The Internet of Things (IoT) is being used to build real-world solutions today. As Figure 1 shows, in the last several years interest in IoT has taken off. People doing IoT range from hobbyists to professional developers, and in many cases, they are using the same tools regardless of their level of interest. In this article, I present some of the things Microsoft has been doing to help you in building IoT solutions.
Figure 1: IoT Growth
Microsoft provides tools and solutions across the breadth of IoT. This includes Windows IoT Core to run on an IoT client, tools such as Visual Studio for developing solutions, and a variety of Cloud services for supporting and building the server side of IoT.
On the Client Side: Windows IoT Core
Microsoft has created Windows IoT Core, which is an operating system that will run on IoT devices. This is a pared-down version of the same Windows 10 that is run on desktops, phones, and other devices. This pared-down version is capable of running on some of the tiny IoT devices with as little as 2GB of storage. More specifically, however, to run Windows IoT Core, you will need 256MB of memory with half of this available for the operating system. You then need an addition 2GB of storage, either on the device or on an SD card within the device. Common devices for development of IoT solutions include the Raspberry Pi, DigiBoard, and the Arduino.
Windows 10 IoT Core is only one client-side operating system choice for IoT solutions. Linux and other operating systems also could be used, even if you plan to use Microsoft tools and server-side services for the rest of your IoT solution. One of the reasons people choose Windows 10 IoT is that Windows 10 scales to a huge variety of platforms, including the desktop and mobile devices as well as platforms such as the Xbox and Hololens.
By using Windows 10 IoT Core, you'll be able to tap into the security that is built into the operating system. This includes remote authentication, information protection with device encryption, and secure key storage. You also have access to Trusted Platform Modules (TPMs) for securing identities.
Developing for IoT
Developing for IoT is a bit more complex, especially when you add deployment to the mix. There are several things that you will need to consider when deploying to a device; this starts with making sure you can get the deployed app to run as well as making sure the app works when the device is rebooted.
One of the keys, when using Microsoft tools for targeting IoT, is to be aware of what namespaces are available in Windows IoT. It is likely that you will need to add references to other classes, such as the Windows IoT Extensions for the UWP. By including the IoT extensions, you'll also be able to use Visual Studio in the same way you do for other apps. This includes having Visual Studio download, install, and configure an IoT app on a Windows 10 IoT device, just as it can download and install a mobile app on a phone. The extensions will let you use the same skill set and processes currently used for other types of applications. This will include the ability to do remote debugging.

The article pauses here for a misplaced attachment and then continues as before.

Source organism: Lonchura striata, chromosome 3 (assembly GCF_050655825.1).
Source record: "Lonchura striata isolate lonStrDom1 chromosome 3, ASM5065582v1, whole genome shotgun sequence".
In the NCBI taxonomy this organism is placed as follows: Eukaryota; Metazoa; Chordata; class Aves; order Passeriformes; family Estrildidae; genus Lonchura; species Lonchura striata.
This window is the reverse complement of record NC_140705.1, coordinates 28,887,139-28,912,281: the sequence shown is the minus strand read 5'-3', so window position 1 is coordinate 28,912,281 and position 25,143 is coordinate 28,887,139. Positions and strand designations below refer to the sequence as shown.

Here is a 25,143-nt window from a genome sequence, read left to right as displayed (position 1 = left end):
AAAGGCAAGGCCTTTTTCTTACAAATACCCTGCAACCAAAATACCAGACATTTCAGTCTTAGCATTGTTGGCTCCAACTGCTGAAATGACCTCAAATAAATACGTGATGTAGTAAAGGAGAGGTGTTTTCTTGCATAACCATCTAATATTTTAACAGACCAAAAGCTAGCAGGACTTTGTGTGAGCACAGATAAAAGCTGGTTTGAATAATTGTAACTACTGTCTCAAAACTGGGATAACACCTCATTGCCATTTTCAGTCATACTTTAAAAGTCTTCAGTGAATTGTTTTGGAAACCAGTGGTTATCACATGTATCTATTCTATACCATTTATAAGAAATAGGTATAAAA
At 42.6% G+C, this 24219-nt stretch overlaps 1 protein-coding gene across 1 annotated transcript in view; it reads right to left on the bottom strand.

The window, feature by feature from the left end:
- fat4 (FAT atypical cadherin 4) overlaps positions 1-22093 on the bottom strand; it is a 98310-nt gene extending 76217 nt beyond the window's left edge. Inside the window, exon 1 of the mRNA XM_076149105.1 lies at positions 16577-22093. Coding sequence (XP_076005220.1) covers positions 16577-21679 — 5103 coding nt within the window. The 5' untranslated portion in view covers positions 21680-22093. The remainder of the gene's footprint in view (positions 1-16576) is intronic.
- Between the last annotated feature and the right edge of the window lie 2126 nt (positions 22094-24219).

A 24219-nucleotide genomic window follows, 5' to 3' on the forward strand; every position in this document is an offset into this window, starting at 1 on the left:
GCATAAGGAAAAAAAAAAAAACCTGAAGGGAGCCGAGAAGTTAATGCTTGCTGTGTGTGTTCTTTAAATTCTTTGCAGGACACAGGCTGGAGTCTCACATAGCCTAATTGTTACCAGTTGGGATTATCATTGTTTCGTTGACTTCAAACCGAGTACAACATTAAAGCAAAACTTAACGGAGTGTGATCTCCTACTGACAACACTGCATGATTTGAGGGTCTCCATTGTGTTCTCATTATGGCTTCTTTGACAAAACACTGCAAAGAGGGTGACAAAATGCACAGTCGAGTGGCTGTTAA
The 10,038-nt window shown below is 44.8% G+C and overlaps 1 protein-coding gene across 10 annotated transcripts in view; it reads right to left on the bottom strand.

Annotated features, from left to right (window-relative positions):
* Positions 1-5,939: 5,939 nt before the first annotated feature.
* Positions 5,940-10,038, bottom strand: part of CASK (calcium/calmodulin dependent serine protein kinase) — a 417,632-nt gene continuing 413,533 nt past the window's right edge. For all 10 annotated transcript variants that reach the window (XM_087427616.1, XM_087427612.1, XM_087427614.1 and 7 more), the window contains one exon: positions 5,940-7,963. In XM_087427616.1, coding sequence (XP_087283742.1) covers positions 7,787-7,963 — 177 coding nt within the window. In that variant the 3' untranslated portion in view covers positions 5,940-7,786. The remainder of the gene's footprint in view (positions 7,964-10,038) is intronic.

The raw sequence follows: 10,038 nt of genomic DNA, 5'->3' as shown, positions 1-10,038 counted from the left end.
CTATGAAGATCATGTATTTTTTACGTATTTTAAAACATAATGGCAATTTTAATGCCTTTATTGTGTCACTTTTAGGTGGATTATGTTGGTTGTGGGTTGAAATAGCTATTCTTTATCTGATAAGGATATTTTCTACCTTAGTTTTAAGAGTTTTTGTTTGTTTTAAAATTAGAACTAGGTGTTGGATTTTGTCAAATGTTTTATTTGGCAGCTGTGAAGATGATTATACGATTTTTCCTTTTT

Figure 2: IoT App icons
The Server-side and Services-side of IoT
The Internet is a part of IoT not only in name but also in execution! As such, there is a server-side aspect to building a complete IoT solution. This server-side component is generally accessed via the Internet.
IoT devices might be simplistic sensors or complex computational IoT devices. To be secure, when you use these IoT devices and have them connect with the Internet, you need to make sure you are using a Cloud service that can identify them. You need to know what devices are connecting to your service, and then you need to make sure that the connection that is made is secure.
One of the services provided by Microsoft is the Azure IoT Hub. This service provides a way to communicate with and identify IoT devices. It can establish bi-directional communications that is secure, and it can do this for millions of intermittently connected devices. The IoT Hub will provide an identifier—a GUID—to help identify devices. Additionally, once a connection to the hub has been established, the hub can accept messages from the IoT device as well as return messages back.
Another service provided by Microsoft is https://www.azureiotsolutions.com/Accelerators, the Azure IoT Suite. The IoT Suite provides a set of accelerators for building several types of solutions, including remote monitoring, connected factory, predictive maintenance, and device simulations. You can use these accelerators as starting points for building your own solutions.
Because of the evolution of IoT, Microsoft has added another service, called Azure IoT Edge. This service will deploy Azure services, custom logic, and artificial intelligence to IoT devices. This allows the workload to be shared and can increase the scalability of an IoT solution. This also can reduce costs by pushing part of the workload of overall IoT solutions on local devices rather than pushing the work all to the Cloud. The IoT Edge services also help to improve operations in those scenarios where connectivity might be intermittent or offline at times.
Microsoft also provides Azure IoT Central, which is a managed service for connecting, managing, and monitoring IoT solutions. This is a software as a solution (SaaS) aimed at simplifying the creation of IoT solutions for those with little to no Cloud experience.
Using the services provided within Azure along with Visual Studio, developers have everything they need to start targeting IoT devices with custom solutions. Although this article didn't dig into coding a solution, hopefully you saw that the gap for those already developing with Microsoft technology is extremely small when it comes to what you need to do to begin your own IoT projects.
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